Our main professors, Neville Jennings and Peter Wilcox gave us the guidance and freedom to grow as potential new young professionals and provided an environment that gave us confidence and practical skills you wouldn't gain in a lot of courses. I've since received a lot of support from Neville Jennings in my side career as a guitarist and can definitely say I've gained a fan as well!

Attending Southern Cross University wasn't just a regular educational experience, it was a journey that changed the course of my life in far more ways than I can explain here.

Sean Broda

Anna Delzoppo in Vanuatu
Anna Delzoppo in Vanuatu

I graduated from Southern Cross University's Lismore Campus in 2006, after completing a Bachelor of Visual Arts, majoring in Printmaking. I then returned in 2008 and graduated from the Tweed Heads Campus with a Graduate Diploma of Education (Secondary).

I really enjoyed my time at Southern Cross and cherish the many valuable experiences I had during my time there. I had some very inspiring lecturers and mentors, who contributed to who I am today. Some of my fellow students are now very dear friends for life and I look back on my time at Southern Cross fondly. One experience that stands out for me was the 2006 Grad Show. The exhibition at the end of the course is an integral part of the Visual Arts program and a great way to end your time together as a group, as well as being a good stepping stone out into the wider art world. The experience brought us as individuals closer together, taught us how to work as a group, gave us skills in all aspects of organising a major event, including; publicity, catering, installation, lighting, cataloguing, selling and time management and it was a lot of fun.

Since graduating I have been working as a High School Visual Arts Teacher, a job I love, as well as travelling and studying externally (Bachelor of Behavioural Studies with a minor in Indigenous Studies). At the end of 2012 I was lucky enough to be part of a Shearwater Steiner School Year 10 Class Trip to Pele Island, a small Island of Vanuatu, which was an amazing experience. The photo is from that trip, showing a young girl and the woven mat she taught me to make. Teaching is just as much about learning. It is a process of give and take, an exchange. Southern Cross showed me that and I am forever grateful.

Adam Guise Adam Guise

Greens candidate for Lismore in the 2015 State Election, Adam Guise, took 10 years of exploring different careers related to his degrees before finding his calling in community campaigning.

Having grown up on the Mid North coast of New South Wales on farms in the Macleay Valley and the Nambucca Valley, Adam had an appreciation of the country lifestyle that made Southern Cross University his study location of first choice. After graduating with a Bachelor of Arts and a Bachelor of Laws in 2004, and a Graduate Diploma of Education at Southern Cross University in 2005, Adam tried his hand at numerous jobs before settling on his current pursuit.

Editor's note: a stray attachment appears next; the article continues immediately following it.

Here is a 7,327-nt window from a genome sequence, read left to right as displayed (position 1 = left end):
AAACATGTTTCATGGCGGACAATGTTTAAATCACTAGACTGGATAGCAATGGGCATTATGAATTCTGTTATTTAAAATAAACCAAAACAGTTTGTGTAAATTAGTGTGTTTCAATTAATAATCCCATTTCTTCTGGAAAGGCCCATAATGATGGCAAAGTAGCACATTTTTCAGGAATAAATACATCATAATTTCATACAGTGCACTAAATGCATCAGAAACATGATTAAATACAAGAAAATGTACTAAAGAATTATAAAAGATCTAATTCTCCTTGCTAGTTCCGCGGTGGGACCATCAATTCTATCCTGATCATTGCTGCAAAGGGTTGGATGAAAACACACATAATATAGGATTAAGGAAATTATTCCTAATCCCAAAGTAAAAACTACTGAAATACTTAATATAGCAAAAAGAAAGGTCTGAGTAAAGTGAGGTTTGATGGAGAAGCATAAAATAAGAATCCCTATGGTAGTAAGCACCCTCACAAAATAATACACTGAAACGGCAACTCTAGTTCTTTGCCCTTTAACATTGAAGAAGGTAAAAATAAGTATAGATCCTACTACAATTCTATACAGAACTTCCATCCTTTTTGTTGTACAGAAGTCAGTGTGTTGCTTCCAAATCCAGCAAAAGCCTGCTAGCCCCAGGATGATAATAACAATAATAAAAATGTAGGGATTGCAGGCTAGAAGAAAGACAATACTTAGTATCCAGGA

"Moving to Lismore to study at a regional university was a real boon for me staying connected to the landscape I love. I was always reluctant to move to the city for study when there were great regional universities like Southern Cross University offering the courses I wanted," Adam said.

"I am grateful for my time at SCU and the high calibre of lecturers I had.

"During University I was engaged in political ideas, but not overtly political or a member of a party. Some of my favourite subjects were in my politics major, which was chiefly due to my tutors who consistently challenged me and expanded my field of political ideas. However, it was not until relatively late in my life that I became overtly political.

"Throughout University I thought I'd practice law, but after graduating I realised I was driven to remedy the causes of injustice, rather than simply be a cog in the system dealing with the symptoms of the problem. This is why I added a teaching degree at the end of my studies, so that I could inspire a new generation of kids to fight for social justice and protect our life support systems.

"After graduating I worked at Trinity Catholic College for five years, before backpacking solo through Asia and Europe. It was here that I realised how much I loved Australia, both its people and its environment, and was the catalyst for returning with a renewed passion to become politically active.

"The best thing about SCU was the quality of teaching staff. I distinctly remember my lecturers being at the cutting edge of their fields; and with the combination of generous face to face teaching hours and a high internal student presence, university provided some of the most intellectually satisfying years of my life.

"I took the plunge of city life to take up the position as policy and legislation advisor to Greens MP Jeremy Buckingham in NSW Parliament in 2013. This is where I put my law degree to good use, through the drafting of legislation and policy in the member's portfolios of mining, agriculture and crown Lands. During this time I had the opportunity to successfully negotiate 23 amendments to the government's reforms of the cemeteries and interment sector. It is humbling to think that I am likely to be buried under laws that I helped write!